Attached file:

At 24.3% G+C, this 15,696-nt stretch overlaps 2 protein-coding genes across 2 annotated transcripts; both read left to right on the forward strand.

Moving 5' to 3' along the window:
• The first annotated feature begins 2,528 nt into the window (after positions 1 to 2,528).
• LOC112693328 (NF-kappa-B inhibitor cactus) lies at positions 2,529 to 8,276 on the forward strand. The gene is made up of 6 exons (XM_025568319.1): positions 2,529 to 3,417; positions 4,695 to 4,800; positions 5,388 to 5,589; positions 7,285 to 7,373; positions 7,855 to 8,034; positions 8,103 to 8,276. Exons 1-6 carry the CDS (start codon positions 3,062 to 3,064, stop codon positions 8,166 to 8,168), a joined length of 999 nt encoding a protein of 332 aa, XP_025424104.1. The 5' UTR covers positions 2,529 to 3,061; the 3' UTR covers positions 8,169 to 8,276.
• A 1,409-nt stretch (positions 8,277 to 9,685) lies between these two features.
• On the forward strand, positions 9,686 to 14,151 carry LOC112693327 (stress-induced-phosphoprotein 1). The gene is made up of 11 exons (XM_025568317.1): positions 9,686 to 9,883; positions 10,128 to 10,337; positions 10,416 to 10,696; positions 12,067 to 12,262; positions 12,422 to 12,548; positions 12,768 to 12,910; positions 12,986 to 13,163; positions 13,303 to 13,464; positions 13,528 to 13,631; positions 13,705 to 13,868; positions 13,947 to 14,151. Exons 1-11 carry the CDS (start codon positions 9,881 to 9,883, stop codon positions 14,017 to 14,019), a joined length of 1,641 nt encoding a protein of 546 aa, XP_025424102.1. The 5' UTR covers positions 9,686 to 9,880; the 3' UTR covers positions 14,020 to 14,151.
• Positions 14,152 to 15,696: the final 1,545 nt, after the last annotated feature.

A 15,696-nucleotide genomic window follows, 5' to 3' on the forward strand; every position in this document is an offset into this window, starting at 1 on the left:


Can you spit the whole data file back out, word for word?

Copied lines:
At 24.3% G+C, this 15,696-nt stretch overlaps 2 protein-coding genes across 2 annotated transcripts; both read left to right on the forward strand.

Moving 5' to 3' along the window:
• The first annotated feature begins 2,528 nt into the window (after positions 1 to 2,528).
• LOC112693328 (NF-kappa-B inhibitor cactus) lies at positions 2,529 to 8,276 on the forward strand. The gene is made up of 6 exons (XM_025568319.1): positions 2,529 to 3,417; positions 4,695 to 4,800; positions 5,388 to 5,589; positions 7,285 to 7,373; positions 7,855 to 8,034; positions 8,103 to 8,276. Exons 1-6 carry the CDS (start codon positions 3,062 to 3,064, stop codon positions 8,166 to 8,168), a joined length of 999 nt encoding a protein of 332 aa, XP_025424104.1. The 5' UTR covers positions 2,529 to 3,061; the 3' UTR covers positions 8,169 to 8,276.
• A 1,409-nt stretch (positions 8,277 to 9,685) lies between these two features.
• On the forward strand, positions 9,686 to 14,151 carry LOC112693327 (stress-induced-phosphoprotein 1). The gene is made up of 11 exons (XM_025568317.1): positions 9,686 to 9,883; positions 10,128 to 10,337; positions 10,416 to 10,696; positions 12,067 to 12,262; positions 12,422 to 12,548; positions 12,768 to 12,910; positions 12,986 to 13,163; positions 13,303 to 13,464; positions 13,528 to 13,631; positions 13,705 to 13,868; positions 13,947 to 14,151. Exons 1-11 carry the CDS (start codon positions 9,881 to 9,883, stop codon positions 14,017 to 14,019), a joined length of 1,641 nt encoding a protein of 546 aa, XP_025424102.1. The 5' UTR covers positions 9,686 to 9,880; the 3' UTR covers positions 14,020 to 14,151.
• Positions 14,152 to 15,696: the final 1,545 nt, after the last annotated feature.

A 15,696-nucleotide genomic window follows, 5' to 3' on the forward strand; every position in this document is an offset into this window, starting at 1 on the left: